”But yeah, I have no doubt I can still be relevant. It’s just a matter of managing it with the rest of my priorities.”

VIDEO: Bode Miller crashes in World Championships super-G

2023 French Open women’s singles draw, scores

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At the French Open, Iga Swiatek of Poland eyes a third title at Roland Garros and a fourth Grand Slam singles crown overall.

The tournament airs live on NBC Sports, Peacock and Tennis Channel through championship points in Paris.

Swiatek, the No. 1 seed from Poland, can join Serena Williams and Justine Henin as the lone women to win three or more French Opens since 2000.

Turning 22 during the tournament, she can become the youngest woman to win three French Opens since Monica Seles in 1992 and the youngest woman to win four Slams overall since Williams in 2002.

FRENCH OPEN: Broadcast Schedule | Men’s Draw

But Swiatek is not as dominant as in 2022, when she went 16-0 in the spring clay season during an overall 37-match win streak.

She retired from her most recent match with a right thigh injury last week and said it wasn’t serious. Before that, she lost the final of another clay-court tournament to Australian Open champion Aryna Sabalenka of Belarus.

Sabalenka, the No. 2 seed, and Elena Rybakina of Kazakhstan, the No. 4 seed and Wimbledon champion, are the top challengers in Paris.

No. 3 Jessica Pegula and No. 6 Coco Gauff, runner-up to Swiatek last year, are the best hopes to become the first American to win a Grand Slam singles title since Sofia Kenin at the 2020 Australian Open. The 11-major drought is the longest for U.S. women since Seles won the 1996 Australian Open.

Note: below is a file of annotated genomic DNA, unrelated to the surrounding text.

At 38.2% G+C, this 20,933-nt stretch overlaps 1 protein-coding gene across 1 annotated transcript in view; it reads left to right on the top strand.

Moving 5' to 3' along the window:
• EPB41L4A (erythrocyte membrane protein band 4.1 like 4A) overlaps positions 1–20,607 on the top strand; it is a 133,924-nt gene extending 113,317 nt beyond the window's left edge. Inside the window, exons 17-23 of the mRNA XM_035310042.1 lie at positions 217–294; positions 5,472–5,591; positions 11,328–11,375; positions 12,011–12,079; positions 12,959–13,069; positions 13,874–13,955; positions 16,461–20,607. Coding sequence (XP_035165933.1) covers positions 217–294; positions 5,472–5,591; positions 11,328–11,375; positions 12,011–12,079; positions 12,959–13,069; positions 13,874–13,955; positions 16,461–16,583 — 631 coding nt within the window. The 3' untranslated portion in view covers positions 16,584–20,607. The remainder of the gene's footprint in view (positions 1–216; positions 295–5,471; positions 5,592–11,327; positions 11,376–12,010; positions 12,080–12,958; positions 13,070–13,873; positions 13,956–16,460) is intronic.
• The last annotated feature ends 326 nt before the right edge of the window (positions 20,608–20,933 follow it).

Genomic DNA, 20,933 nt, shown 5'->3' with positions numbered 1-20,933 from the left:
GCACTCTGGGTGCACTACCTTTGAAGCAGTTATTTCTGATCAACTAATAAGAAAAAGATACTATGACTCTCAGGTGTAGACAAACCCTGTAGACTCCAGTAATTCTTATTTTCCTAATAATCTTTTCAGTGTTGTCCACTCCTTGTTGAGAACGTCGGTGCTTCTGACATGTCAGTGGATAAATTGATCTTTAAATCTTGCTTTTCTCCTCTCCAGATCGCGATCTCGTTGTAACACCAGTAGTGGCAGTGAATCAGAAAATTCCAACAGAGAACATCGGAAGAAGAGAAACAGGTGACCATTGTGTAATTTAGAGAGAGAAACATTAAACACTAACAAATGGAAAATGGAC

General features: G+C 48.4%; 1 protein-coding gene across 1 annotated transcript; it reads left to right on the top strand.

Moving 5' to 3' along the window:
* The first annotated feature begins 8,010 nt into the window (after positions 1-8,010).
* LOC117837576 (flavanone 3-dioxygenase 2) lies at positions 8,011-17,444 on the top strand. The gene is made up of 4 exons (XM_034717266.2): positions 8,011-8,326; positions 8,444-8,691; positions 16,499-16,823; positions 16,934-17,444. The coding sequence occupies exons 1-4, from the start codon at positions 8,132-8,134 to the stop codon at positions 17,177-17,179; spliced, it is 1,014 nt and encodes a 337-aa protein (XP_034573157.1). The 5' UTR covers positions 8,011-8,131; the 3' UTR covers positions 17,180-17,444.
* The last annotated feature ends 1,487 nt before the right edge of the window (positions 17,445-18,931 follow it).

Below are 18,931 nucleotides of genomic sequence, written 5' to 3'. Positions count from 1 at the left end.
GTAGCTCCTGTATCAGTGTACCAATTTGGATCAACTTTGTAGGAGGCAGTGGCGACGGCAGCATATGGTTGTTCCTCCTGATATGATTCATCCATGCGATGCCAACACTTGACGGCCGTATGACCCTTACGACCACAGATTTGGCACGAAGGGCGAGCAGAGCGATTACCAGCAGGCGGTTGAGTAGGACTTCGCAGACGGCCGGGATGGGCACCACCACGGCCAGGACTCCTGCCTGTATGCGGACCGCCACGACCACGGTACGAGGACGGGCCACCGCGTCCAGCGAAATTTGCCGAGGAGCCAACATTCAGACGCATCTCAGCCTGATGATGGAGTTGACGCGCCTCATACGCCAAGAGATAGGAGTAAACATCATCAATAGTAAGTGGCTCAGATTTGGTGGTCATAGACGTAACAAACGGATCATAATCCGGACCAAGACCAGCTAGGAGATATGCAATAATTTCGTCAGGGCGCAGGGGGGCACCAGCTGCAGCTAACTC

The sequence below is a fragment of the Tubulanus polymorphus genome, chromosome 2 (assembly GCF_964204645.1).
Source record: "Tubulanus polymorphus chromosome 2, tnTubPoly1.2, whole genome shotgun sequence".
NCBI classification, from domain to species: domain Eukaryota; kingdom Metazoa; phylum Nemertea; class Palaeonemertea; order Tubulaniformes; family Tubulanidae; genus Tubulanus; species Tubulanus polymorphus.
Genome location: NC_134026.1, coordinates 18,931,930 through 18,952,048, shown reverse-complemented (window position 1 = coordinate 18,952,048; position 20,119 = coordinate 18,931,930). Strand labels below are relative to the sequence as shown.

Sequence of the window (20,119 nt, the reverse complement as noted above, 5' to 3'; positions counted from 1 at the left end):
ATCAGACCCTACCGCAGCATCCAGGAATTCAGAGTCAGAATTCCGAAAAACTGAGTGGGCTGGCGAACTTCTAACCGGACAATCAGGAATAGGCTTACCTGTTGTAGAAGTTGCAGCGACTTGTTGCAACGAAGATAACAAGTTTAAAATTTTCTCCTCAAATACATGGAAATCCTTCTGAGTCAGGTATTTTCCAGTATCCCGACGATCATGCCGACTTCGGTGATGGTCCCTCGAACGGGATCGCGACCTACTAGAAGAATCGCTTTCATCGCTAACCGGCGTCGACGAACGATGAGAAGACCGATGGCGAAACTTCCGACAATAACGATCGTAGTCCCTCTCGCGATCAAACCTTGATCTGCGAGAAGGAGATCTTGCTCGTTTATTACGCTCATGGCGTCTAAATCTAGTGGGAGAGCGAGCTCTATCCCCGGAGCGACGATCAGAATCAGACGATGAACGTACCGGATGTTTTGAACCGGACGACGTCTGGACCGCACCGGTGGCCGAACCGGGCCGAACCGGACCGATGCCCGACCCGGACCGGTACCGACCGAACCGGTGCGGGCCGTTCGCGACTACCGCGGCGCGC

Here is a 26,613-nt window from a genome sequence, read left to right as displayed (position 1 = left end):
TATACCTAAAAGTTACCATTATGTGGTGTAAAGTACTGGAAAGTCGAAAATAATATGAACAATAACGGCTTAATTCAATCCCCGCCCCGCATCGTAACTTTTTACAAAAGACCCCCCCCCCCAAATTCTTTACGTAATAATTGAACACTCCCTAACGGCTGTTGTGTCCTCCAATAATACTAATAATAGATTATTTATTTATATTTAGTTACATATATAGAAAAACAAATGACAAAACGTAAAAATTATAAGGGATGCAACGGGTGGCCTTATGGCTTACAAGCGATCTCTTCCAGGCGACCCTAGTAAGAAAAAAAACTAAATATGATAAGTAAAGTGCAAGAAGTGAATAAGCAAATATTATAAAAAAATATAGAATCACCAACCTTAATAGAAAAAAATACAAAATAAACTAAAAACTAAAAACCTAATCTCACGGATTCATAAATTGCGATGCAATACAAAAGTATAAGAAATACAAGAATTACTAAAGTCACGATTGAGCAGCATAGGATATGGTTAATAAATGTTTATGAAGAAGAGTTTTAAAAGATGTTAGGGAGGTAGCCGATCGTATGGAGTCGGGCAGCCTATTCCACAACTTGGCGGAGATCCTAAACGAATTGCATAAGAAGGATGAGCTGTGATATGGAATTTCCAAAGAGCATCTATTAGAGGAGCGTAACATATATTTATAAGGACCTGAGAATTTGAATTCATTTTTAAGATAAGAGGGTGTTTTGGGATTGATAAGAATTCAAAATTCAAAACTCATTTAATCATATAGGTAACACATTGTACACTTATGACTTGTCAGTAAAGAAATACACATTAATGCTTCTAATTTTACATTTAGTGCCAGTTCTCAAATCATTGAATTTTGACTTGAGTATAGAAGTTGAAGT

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2023 French Open Women’s Singles Draw

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2023 French Open men’s singles draw, scores

French Open Men's Draw
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The French Open men’s singles draw is missing injured 14-time champion Rafael Nadal for the first time since 2004, leaving the Coupe des Mousquetaires ripe for the taking.

The tournament airs live on NBC Sports, Peacock and Tennis Channel through championship points in Paris.

Novak Djokovic is not only bidding for a third crown at Roland Garros, but also to lift a 23rd Grand Slam singles trophy to break his tie with Nadal for the most in men’s history.

FRENCH OPEN: Broadcast Schedule | Women’s Draw

But the No. 1 seed is Spaniard Carlos Alcaraz, who won last year’s U.S. Open to become, at 19, the youngest man to win a major since Nadal’s first French Open title in 2005.

Now Alcaraz looks to become the second-youngest man to win at Roland Garros since 1989, after Nadal of course.

Alcaraz missed the Australian Open in January due to a right leg injury, but since went 30-3 with four titles. Notably, he has not faced Djokovic this year. They could meet in the semifinals.

Russian Daniil Medvedev, who lost in the French Open first round in 2017, 2018, 2019 and 2020, is improved on clay. He won the Italian Open, the last top-level clay event before the French Open, and is the No. 2 seed ahead of Djokovic.

No. 9 Taylor Fritz, No. 12 Frances Tiafoe and No. 16 Tommy Paul are the highest-seeded Americans, all looking to become the first U.S. man to make the French Open quarterfinals since Andre Agassi in 2003. Since then, five different American men combined to make the fourth round on eight occasions.

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2023 French Open Men’s Singles Draw